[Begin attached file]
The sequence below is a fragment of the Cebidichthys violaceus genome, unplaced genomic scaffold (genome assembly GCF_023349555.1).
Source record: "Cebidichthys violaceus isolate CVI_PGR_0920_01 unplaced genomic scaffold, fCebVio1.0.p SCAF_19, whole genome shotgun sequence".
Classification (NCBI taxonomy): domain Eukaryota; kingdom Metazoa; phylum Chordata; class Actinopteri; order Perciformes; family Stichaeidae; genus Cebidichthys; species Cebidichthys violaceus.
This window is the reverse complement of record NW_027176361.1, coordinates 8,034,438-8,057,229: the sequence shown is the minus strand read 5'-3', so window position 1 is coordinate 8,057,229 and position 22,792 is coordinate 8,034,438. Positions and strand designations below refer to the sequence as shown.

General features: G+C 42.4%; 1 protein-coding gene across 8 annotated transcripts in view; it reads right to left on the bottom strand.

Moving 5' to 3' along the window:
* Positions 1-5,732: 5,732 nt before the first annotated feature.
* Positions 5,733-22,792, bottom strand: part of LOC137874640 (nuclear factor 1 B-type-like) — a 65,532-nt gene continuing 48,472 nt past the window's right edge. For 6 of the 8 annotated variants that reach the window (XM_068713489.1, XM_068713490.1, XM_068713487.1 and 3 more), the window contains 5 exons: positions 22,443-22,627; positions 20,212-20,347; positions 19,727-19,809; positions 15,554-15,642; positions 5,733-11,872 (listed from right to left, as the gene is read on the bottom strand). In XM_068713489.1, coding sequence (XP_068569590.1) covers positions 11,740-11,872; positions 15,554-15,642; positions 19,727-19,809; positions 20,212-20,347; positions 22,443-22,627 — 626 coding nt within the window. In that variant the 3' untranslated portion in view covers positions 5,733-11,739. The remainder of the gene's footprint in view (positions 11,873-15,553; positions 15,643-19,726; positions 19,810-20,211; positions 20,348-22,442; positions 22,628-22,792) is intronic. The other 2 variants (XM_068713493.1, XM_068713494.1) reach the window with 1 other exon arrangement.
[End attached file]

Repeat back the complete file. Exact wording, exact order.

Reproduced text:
The sequence below is a fragment of the Cebidichthys violaceus genome, unplaced genomic scaffold (genome assembly GCF_023349555.1).
Source record: "Cebidichthys violaceus isolate CVI_PGR_0920_01 unplaced genomic scaffold, fCebVio1.0.p SCAF_19, whole genome shotgun sequence".
Classification (NCBI taxonomy): domain Eukaryota; kingdom Metazoa; phylum Chordata; class Actinopteri; order Perciformes; family Stichaeidae; genus Cebidichthys; species Cebidichthys violaceus.
This window is the reverse complement of record NW_027176361.1, coordinates 8,034,438-8,057,229: the sequence shown is the minus strand read 5'-3', so window position 1 is coordinate 8,057,229 and position 22,792 is coordinate 8,034,438. Positions and strand designations below refer to the sequence as shown.

General features: G+C 42.4%; 1 protein-coding gene across 8 annotated transcripts in view; it reads right to left on the bottom strand.

Moving 5' to 3' along the window:
* Positions 1-5,732: 5,732 nt before the first annotated feature.
* Positions 5,733-22,792, bottom strand: part of LOC137874640 (nuclear factor 1 B-type-like) — a 65,532-nt gene continuing 48,472 nt past the window's right edge. For 6 of the 8 annotated variants that reach the window (XM_068713489.1, XM_068713490.1, XM_068713487.1 and 3 more), the window contains 5 exons: positions 22,443-22,627; positions 20,212-20,347; positions 19,727-19,809; positions 15,554-15,642; positions 5,733-11,872 (listed from right to left, as the gene is read on the bottom strand). In XM_068713489.1, coding sequence (XP_068569590.1) covers positions 11,740-11,872; positions 15,554-15,642; positions 19,727-19,809; positions 20,212-20,347; positions 22,443-22,627 — 626 coding nt within the window. In that variant the 3' untranslated portion in view covers positions 5,733-11,739. The remainder of the gene's footprint in view (positions 11,873-15,553; positions 15,643-19,726; positions 19,810-20,211; positions 20,348-22,442; positions 22,628-22,792) is intronic. The other 2 variants (XM_068713493.1, XM_068713494.1) reach the window with 1 other exon arrangement.